Gauging six measures, RentCafe has generated its take on America’s most prosperous cities since 2000.
RentCafe recently conducted an analysis of more than 300 U.S. cities to determine which had posted the most sustained growth over a variety of metrics since 2000.
The firm looked at the magnitude of proportional changes that affected their population, median income, home values, share of inhabitants holding a higher education degree, poverty rate and unemployment rate. Among other findings, it found that only 11 out of more than 300 cities have registered improvements across all prosperity indicators between 2000 and 2016.
Crunching that data, the firm generated a top 20 list of the most prosperous U.S. cities.
“By looking at the top 20 most prosperous cities in the U.S. on a map, we can’t help but notice that the East Coast–West Coast battle is on yet again,” Balazs Szekely wrote in a blog post for RentCafe. “Although that hardly comes as a shock. More surprising is that Texas alone is represented by no less than 6 cities in the top 20, one more than California–or in other words, as many as the entire West Coast combined. The fact that not a single city from a landlocked state has made it to the shortlist is also some food for thought.
The study included all U.S. cities with populations of 100,000 or more in 2016. Data from 2000 was sourced from U.S. Census Summary Files, while the 2016 data came from the U.S. Census ACS five-year estimates and data.
In the following gallery, you’ll find the top 20 along with each city’s scores in each of the six metrics RentCafe evaluated.
Here are some key points real estate professionals shared during the second day on the showroom floor.
The sentiment among retail real estate professionals remained upbeat on the second day of exhibitions at this year’s RECon. Some attendees felt the “doom and gloom” of retail headlines seem to be, at least for the moment, somewhat in the past as retailers, owners and developers try to move the industry forward. Others, however, also continued to note that the pace of activity appeared slower than in previous years. In 2018, the conference fell over the Jewish holiday Shavuot, potentially impacting attendance levels. A representative for ICSC wrote in an email that total attendee count was not tabulated by Tuesday morning, though the organization had anticipated attendance to be on par with previous years.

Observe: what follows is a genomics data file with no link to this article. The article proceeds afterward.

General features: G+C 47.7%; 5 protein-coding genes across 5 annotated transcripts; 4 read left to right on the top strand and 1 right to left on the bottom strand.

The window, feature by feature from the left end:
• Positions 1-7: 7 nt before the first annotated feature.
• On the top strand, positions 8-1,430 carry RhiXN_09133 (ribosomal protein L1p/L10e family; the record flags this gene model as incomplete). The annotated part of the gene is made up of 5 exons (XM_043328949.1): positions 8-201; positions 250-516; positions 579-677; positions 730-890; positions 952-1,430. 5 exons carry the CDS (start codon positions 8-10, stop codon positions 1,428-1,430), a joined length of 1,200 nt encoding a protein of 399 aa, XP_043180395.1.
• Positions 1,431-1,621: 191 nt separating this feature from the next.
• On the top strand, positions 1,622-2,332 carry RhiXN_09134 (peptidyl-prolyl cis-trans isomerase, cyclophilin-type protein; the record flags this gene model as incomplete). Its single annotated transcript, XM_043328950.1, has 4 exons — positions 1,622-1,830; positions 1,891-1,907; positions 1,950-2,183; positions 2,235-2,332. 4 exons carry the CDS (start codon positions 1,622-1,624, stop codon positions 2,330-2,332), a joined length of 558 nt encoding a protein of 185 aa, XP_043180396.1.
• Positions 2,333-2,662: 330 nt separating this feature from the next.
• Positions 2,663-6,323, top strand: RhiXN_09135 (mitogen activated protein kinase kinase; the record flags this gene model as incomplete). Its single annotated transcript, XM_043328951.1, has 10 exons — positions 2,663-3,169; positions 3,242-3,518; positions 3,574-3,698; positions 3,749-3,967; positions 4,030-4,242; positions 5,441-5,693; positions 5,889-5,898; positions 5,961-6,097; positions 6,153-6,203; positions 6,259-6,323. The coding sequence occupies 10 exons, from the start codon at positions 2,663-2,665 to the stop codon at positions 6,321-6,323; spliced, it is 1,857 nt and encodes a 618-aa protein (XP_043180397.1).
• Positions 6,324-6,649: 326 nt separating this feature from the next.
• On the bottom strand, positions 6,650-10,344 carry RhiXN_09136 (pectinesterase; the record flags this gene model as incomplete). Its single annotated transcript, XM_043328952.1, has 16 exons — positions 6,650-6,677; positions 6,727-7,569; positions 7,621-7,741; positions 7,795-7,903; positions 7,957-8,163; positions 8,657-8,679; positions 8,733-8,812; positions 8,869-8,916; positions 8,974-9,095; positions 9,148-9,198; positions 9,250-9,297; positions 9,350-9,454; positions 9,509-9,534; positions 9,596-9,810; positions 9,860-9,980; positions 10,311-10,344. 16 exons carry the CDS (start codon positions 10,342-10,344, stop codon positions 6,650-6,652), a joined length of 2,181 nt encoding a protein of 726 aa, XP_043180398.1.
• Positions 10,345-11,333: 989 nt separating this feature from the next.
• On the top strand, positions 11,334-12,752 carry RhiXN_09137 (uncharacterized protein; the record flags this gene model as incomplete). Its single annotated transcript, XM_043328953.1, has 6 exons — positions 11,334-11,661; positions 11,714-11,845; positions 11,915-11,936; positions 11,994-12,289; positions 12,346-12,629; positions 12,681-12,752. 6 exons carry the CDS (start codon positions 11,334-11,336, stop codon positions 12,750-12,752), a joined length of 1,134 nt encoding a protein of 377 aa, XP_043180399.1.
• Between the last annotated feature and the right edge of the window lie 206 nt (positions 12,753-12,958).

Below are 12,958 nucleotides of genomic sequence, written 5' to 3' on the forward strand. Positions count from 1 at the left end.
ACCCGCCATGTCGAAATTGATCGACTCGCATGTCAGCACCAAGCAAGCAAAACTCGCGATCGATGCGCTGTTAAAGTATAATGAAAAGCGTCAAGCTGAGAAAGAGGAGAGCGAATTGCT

Regardless of attendance levels, many attendees on Tuesday reported that meeting schedules were full and deals were getting done. For example, Joseph Coradino, chairman and CEO of mall owner PREIT, said his firm had a record high number of meetings with new tenants from a range of categories—a sign of a successful conference, he noted.
Here are some key points real estate professionals shared during the second day on the showroom floor.